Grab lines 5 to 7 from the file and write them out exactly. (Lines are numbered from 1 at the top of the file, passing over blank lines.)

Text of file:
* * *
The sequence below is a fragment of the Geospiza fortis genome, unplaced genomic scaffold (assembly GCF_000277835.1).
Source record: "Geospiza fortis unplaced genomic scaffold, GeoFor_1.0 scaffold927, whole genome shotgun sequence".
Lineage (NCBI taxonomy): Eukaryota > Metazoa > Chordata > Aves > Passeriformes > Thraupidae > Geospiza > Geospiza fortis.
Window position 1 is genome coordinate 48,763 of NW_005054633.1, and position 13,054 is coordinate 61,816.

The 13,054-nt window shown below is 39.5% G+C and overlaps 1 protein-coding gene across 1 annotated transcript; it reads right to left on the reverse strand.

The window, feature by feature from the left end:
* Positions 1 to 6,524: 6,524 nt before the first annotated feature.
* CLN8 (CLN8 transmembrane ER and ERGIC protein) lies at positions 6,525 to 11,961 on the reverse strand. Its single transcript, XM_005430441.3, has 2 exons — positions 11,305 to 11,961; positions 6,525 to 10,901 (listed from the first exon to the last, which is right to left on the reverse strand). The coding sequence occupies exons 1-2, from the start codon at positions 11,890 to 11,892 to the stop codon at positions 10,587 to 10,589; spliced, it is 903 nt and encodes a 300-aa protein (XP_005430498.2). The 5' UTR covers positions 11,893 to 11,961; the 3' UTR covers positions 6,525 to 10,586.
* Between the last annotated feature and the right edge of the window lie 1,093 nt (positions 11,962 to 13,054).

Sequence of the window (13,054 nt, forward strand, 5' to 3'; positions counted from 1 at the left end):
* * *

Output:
The 13,054-nt window shown below is 39.5% G+C and overlaps 1 protein-coding gene across 1 annotated transcript; it reads right to left on the reverse strand.

The window, feature by feature from the left end:
* Positions 1 to 6,524: 6,524 nt before the first annotated feature.